I am uncertain how the universe came into existence, and I have very little confidence in my hypotheses on how the future will unfold. At best, I have theories about how biblical passages should be interpreted, let alone which manuscripts are the most authentic. I remain in a fog about what is best for the long-term goals of our church and continue to find myself pivoting often based upon developmental change.

I just don’t know, and that is authentic and liberating.

Brokenness: Pastors oftentimes fall into the trap of trying to be and to look righteous. Addressing the great ills of society and expounding on the mandates of Scripture, we speak in generalities about “sin” and often use illustrations of others to get our point across. Our congregants place us up on the spiritual pedestal, and while we are quick to denounce such lofty positioning, we fail to step down from the podium.

We live in the fear that our job is jeopardized, so we remain tightlipped and unwilling to share about the struggles, pains, questions and trials of our own lives.

Yet, this is forgery. I have found great liberty in saying, “I am journeying.”

I fall down; I mess up. My shortcomings garner more of my attention, leaving little room to see the weaknesses in others. Most days, I do the best I can with what I have but the tools at my disposal are, at times, obsolete, unsharpened or unavailable.

I share about the deconstruction of my faith with my fellow sojourners. Sometimes we laugh; other times, we cry. I am no different than any other person striving to walk alongside Jesus and grow through the adventure. I am on a journey, and that is authentic and liberating.

Frailty: Pastors oftentimes fall into the trap of limitless expectations. What our congregants do not put on us, we put on ourselves. We should be at every church service, event and activity at or away from the church campus. In addition, we need to check on every absent church member and visit the sick in the hospital regardless of whether we know of their illness or not. We should be accessible at all times, day or night. We ought always to respond in the best way, communicate effectively and be whole — physically, mentally, emotionally, spiritually and socially.

Yet, this is forgery. I have found great liberty in saying, “I am human.”

I have ups and downs, highs and lows. I go through periods of frustration and disappointment, heartache and depression. I don’t always handle things well. I need time to unplug and recharge. I need a life that is not exclusively built around the church calendar. I benefit from therapy, counseling and life-coaching too.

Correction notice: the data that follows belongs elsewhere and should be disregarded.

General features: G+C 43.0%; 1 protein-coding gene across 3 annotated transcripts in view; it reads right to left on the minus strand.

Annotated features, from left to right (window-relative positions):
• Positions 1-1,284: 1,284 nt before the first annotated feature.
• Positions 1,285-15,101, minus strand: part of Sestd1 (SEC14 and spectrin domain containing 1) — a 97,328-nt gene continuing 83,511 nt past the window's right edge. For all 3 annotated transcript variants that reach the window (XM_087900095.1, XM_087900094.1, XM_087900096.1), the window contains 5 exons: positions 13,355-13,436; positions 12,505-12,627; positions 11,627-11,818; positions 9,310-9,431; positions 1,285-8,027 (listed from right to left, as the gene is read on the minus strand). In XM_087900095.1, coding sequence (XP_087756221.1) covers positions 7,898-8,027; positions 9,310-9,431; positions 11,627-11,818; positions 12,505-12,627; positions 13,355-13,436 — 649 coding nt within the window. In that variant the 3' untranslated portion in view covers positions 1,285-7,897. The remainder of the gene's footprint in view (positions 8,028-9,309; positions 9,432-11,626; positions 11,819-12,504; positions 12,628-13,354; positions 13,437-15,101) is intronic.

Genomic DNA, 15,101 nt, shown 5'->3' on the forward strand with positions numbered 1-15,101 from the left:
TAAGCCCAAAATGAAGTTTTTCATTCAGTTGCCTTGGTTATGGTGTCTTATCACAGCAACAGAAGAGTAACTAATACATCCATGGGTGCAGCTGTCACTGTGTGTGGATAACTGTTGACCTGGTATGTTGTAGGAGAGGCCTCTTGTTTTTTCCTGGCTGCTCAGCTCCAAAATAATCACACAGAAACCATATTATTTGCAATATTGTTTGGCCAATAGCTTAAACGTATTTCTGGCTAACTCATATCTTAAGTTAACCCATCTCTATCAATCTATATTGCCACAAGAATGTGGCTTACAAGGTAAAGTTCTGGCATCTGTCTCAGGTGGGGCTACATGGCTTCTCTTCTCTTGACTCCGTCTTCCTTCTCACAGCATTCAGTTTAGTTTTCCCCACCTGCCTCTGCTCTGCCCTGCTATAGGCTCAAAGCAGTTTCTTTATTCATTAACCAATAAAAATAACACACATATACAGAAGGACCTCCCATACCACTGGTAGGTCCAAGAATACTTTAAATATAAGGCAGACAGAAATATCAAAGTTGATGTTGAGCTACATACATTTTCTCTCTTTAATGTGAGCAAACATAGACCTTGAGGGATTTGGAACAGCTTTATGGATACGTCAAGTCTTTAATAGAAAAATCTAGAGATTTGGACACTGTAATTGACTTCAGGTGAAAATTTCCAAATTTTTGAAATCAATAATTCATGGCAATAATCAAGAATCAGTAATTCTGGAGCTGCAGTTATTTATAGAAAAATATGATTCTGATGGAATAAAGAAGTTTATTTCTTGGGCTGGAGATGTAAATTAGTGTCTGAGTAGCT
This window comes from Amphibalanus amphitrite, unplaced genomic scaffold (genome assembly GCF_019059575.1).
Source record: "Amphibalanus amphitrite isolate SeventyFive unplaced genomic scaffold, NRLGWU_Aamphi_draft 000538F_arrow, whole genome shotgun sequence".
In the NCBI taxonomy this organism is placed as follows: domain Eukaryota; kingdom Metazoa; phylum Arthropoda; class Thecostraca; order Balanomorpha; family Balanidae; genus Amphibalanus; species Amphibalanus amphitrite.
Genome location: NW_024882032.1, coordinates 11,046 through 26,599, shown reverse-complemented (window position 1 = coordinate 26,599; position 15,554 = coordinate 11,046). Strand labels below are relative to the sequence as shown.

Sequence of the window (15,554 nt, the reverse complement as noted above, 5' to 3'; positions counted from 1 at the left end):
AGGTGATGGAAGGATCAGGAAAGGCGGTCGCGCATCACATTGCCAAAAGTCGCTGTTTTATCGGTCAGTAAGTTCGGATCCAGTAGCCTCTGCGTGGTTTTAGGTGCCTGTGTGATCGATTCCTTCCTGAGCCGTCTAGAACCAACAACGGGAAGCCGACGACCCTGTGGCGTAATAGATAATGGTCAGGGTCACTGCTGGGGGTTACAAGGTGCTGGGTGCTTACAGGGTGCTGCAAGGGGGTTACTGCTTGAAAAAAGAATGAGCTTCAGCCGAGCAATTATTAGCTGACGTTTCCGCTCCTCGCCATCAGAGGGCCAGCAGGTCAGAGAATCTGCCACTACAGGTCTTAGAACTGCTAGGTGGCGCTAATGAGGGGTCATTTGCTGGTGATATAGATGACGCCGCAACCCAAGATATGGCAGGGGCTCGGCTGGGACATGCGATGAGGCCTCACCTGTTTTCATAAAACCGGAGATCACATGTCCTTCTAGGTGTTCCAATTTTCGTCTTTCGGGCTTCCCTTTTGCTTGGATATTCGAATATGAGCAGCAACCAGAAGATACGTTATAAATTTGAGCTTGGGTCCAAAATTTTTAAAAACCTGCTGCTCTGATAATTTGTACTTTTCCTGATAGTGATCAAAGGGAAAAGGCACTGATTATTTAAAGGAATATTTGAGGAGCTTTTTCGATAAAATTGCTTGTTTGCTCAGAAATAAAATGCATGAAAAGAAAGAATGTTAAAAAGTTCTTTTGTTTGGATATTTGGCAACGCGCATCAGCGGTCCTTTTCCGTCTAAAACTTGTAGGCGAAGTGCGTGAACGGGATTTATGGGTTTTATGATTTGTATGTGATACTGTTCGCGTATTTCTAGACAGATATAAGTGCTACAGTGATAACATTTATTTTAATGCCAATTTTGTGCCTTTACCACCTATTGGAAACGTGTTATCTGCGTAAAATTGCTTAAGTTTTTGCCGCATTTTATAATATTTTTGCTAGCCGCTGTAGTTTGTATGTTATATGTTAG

I am human, and that is authentic and liberating.

When I look at the Bible through the lens of authenticity, the stories of Scripture burst with a full array of color. I feel Abram’s fear of disclosing the identity of Sarai (Genesis 12:13). I affirm the prophetic utterance that God’s thoughts and ways are not my own (Isaiah 55:8). I resonate with the father who brought his demon-possessed son to Jesus and claimed, “I do believe. Help me overcome my unbelief” (Mark 9:24).

I place myself on the shore of Galilee as Peter cannot authentically acknowledge that he has agape love for Jesus after his recent denial. Nonetheless, the transparent unmasking becomes the invitation to know Jesus in the deepest possible way. As Jesus validates Peter, he meets his apprentice where he is — in the hurt of being asked a third time, “Do you love me?” (John 21:17). It is in this raw state of uncertainty, brokenness and frailty that the gospel comes alive.

Perhaps if we ended the charade, we might experience the kingdom in a new and refreshing way. Perhaps if we took off the mask, we would see each other as we all truly are. Perhaps in the risk of being authentic, we will find the beauty of what it means to love and to be loved.

If there is any hope for the future of the Christian faith in America (and I believe there is), it is in the enthusiastic fervor of the younger generations to love well. Loving well must begin with a sacred and safe space for transparency — real and raw, messy and chaotic, emotional and irrational authenticity.

The church was built on the authentic identity of Jesus as the Messiah amidst the incomplete and inaccurate presuppositions of a warrior king. Jesus chose not to conform to the hopes of an earthly empire but strived for something greater — a kingdom within us (Luke 17:21).

Jesus remained authentic to his identity, his struggles and his calling. As his followers, we must do the same. Authenticity is essential to relationships, and relationships are essential to the kingdom of God.


Patrick Wilson has served as a pastor for 25 years in Dallas and Austin, Texas, and most recently in in Rolla, Mo., where he now leads a new community of faith, CrossRoads. He is a graduate of Baylor University, earned two master’s degrees at Southwestern Baptist Theological Seminary and a doctor of ministry degree from Logsdon Seminary.